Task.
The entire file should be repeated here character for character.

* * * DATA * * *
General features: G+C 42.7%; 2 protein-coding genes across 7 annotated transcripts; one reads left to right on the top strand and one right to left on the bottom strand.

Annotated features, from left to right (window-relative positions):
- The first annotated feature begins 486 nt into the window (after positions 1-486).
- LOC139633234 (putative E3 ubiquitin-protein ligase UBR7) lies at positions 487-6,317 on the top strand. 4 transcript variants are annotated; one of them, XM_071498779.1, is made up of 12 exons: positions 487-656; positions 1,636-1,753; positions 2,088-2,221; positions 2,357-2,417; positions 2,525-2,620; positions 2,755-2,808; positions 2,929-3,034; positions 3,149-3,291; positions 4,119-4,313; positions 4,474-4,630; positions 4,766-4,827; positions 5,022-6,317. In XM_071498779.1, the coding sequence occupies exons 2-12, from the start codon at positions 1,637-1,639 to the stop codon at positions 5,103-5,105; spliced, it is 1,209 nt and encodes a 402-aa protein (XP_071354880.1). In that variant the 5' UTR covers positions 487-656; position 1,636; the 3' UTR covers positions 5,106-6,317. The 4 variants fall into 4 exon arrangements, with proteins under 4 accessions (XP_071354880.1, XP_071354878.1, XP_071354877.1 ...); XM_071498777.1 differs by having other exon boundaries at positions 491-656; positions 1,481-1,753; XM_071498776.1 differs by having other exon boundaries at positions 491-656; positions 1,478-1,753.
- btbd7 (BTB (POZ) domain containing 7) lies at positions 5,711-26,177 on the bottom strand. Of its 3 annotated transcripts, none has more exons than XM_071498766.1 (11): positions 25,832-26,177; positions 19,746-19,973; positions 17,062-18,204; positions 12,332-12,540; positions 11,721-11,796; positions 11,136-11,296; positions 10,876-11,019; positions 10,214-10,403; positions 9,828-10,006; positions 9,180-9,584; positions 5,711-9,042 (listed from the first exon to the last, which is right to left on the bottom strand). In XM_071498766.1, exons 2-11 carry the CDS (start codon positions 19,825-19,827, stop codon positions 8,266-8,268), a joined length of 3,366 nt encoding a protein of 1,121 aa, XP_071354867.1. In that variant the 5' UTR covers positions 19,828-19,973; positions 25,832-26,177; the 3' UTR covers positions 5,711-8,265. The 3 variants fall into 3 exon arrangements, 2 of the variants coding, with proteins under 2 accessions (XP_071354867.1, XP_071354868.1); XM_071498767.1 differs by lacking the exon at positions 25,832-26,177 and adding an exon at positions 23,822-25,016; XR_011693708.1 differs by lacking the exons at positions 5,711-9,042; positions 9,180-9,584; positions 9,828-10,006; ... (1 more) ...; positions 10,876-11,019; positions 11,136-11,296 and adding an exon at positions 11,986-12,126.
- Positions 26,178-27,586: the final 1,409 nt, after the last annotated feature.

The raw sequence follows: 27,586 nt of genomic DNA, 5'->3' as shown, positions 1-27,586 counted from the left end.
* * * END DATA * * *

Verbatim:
General features: G+C 42.7%; 2 protein-coding genes across 7 annotated transcripts; one reads left to right on the top strand and one right to left on the bottom strand.

Annotated features, from left to right (window-relative positions):
- The first annotated feature begins 486 nt into the window (after positions 1-486).
- LOC139633234 (putative E3 ubiquitin-protein ligase UBR7) lies at positions 487-6,317 on the top strand. 4 transcript variants are annotated; one of them, XM_071498779.1, is made up of 12 exons: positions 487-656; positions 1,636-1,753; positions 2,088-2,221; positions 2,357-2,417; positions 2,525-2,620; positions 2,755-2,808; positions 2,929-3,034; positions 3,149-3,291; positions 4,119-4,313; positions 4,474-4,630; positions 4,766-4,827; positions 5,022-6,317. In XM_071498779.1, the coding sequence occupies exons 2-12, from the start codon at positions 1,637-1,639 to the stop codon at positions 5,103-5,105; spliced, it is 1,209 nt and encodes a 402-aa protein (XP_071354880.1). In that variant the 5' UTR covers positions 487-656; position 1,636; the 3' UTR covers positions 5,106-6,317. The 4 variants fall into 4 exon arrangements, with proteins under 4 accessions (XP_071354880.1, XP_071354878.1, XP_071354877.1 ...); XM_071498777.1 differs by having other exon boundaries at positions 491-656; positions 1,481-1,753; XM_071498776.1 differs by having other exon boundaries at positions 491-656; positions 1,478-1,753.
- btbd7 (BTB (POZ) domain containing 7) lies at positions 5,711-26,177 on the bottom strand. Of its 3 annotated transcripts, none has more exons than XM_071498766.1 (11): positions 25,832-26,177; positions 19,746-19,973; positions 17,062-18,204; positions 12,332-12,540; positions 11,721-11,796; positions 11,136-11,296; positions 10,876-11,019; positions 10,214-10,403; positions 9,828-10,006; positions 9,180-9,584; positions 5,711-9,042 (listed from the first exon to the last, which is right to left on the bottom strand). In XM_071498766.1, exons 2-11 carry the CDS (start codon positions 19,825-19,827, stop codon positions 8,266-8,268), a joined length of 3,366 nt encoding a protein of 1,121 aa, XP_071354867.1. In that variant the 5' UTR covers positions 19,828-19,973; positions 25,832-26,177; the 3' UTR covers positions 5,711-8,265. The 3 variants fall into 3 exon arrangements, 2 of the variants coding, with proteins under 2 accessions (XP_071354867.1, XP_071354868.1); XM_071498767.1 differs by lacking the exon at positions 25,832-26,177 and adding an exon at positions 23,822-25,016; XR_011693708.1 differs by lacking the exons at positions 5,711-9,042; positions 9,180-9,584; positions 9,828-10,006; ... (1 more) ...; positions 10,876-11,019; positions 11,136-11,296 and adding an exon at positions 11,986-12,126.
- Positions 26,178-27,586: the final 1,409 nt, after the last annotated feature.

The raw sequence follows: 27,586 nt of genomic DNA, 5'->3' as shown, positions 1-27,586 counted from the left end.